In the Loop of McCarthyite Investigations

Jonathan Rauch is national correspondent for National Journal

Long ago, before the permanent culture of investigation had laid siege to Washington--meaning, in the early 1990s--a formal congressional investigation was considered major if it issued a few dozen subpoenas. That was then. In the year or so since the House Government Reform and Oversight Committee began its wide-ranging probe into Democratic fund-raising practices, it has issued 479 subpoenas. Those forced to appear are grilled in private, sometimes for hours at a stretch, with few of the protections from badgering that shield witnesses in the real world.

Here is a congressman deposing a former Interior Department official:

Congressman: One of your sentences was, 'I don't believe there is a shred of evidence that Mr. Ickes ever called the secretary.' Is that correct?"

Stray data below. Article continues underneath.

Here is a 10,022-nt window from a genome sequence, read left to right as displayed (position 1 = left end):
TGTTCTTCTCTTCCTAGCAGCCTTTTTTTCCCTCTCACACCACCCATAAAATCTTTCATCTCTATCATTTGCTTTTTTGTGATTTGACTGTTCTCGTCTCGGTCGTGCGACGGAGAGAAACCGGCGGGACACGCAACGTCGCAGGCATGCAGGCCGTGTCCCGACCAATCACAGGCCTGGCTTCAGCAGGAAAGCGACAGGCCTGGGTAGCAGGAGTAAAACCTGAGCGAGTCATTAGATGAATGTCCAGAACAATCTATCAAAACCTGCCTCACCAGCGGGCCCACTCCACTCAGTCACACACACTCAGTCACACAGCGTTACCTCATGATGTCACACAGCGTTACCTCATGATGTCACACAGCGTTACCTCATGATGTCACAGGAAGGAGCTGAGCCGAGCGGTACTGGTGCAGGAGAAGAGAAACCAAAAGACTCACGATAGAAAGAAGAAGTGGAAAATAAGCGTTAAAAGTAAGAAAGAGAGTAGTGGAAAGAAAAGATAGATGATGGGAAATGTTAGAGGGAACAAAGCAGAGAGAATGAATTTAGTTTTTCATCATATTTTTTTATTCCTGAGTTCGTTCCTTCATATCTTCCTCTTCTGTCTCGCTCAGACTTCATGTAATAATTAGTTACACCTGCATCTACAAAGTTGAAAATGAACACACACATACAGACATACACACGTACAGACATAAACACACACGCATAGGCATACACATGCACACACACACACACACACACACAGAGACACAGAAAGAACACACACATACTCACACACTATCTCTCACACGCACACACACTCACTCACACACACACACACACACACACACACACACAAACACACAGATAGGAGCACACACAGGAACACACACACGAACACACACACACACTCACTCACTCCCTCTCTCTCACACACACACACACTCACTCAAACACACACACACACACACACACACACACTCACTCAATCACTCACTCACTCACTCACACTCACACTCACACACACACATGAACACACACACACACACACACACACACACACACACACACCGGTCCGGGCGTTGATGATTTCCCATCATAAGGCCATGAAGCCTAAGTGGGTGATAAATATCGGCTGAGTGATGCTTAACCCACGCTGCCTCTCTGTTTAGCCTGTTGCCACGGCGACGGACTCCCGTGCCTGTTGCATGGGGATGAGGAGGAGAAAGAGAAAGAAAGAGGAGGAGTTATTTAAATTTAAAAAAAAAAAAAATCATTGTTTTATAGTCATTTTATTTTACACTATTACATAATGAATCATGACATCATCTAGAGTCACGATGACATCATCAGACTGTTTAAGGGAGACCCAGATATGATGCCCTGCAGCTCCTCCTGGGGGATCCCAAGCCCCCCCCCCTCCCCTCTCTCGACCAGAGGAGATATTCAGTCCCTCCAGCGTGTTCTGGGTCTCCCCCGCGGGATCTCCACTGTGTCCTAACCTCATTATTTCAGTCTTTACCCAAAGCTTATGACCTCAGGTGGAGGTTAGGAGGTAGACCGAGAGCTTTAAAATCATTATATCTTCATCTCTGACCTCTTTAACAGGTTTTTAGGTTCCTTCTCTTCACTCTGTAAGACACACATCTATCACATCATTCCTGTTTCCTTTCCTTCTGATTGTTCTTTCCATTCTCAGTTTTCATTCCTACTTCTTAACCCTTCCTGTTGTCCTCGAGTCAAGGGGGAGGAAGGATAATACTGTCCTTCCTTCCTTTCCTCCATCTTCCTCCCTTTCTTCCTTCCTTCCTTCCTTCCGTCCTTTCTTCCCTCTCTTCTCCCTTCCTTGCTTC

Witness: Yes.

Congressman: Was that because it had been shredded . . . . ?

Witness: No.

Congressman: You are not aware of that?

Witness: No.

Congressman: And you did not do any?

Witness: No.

Congressman: Or did you?

This would be funny if it were not redolent of a mentality that Washington has not seen for some decades. The term "McCarthyism" is used too often and too loosely, but there are times when it is useful, and one of those is now.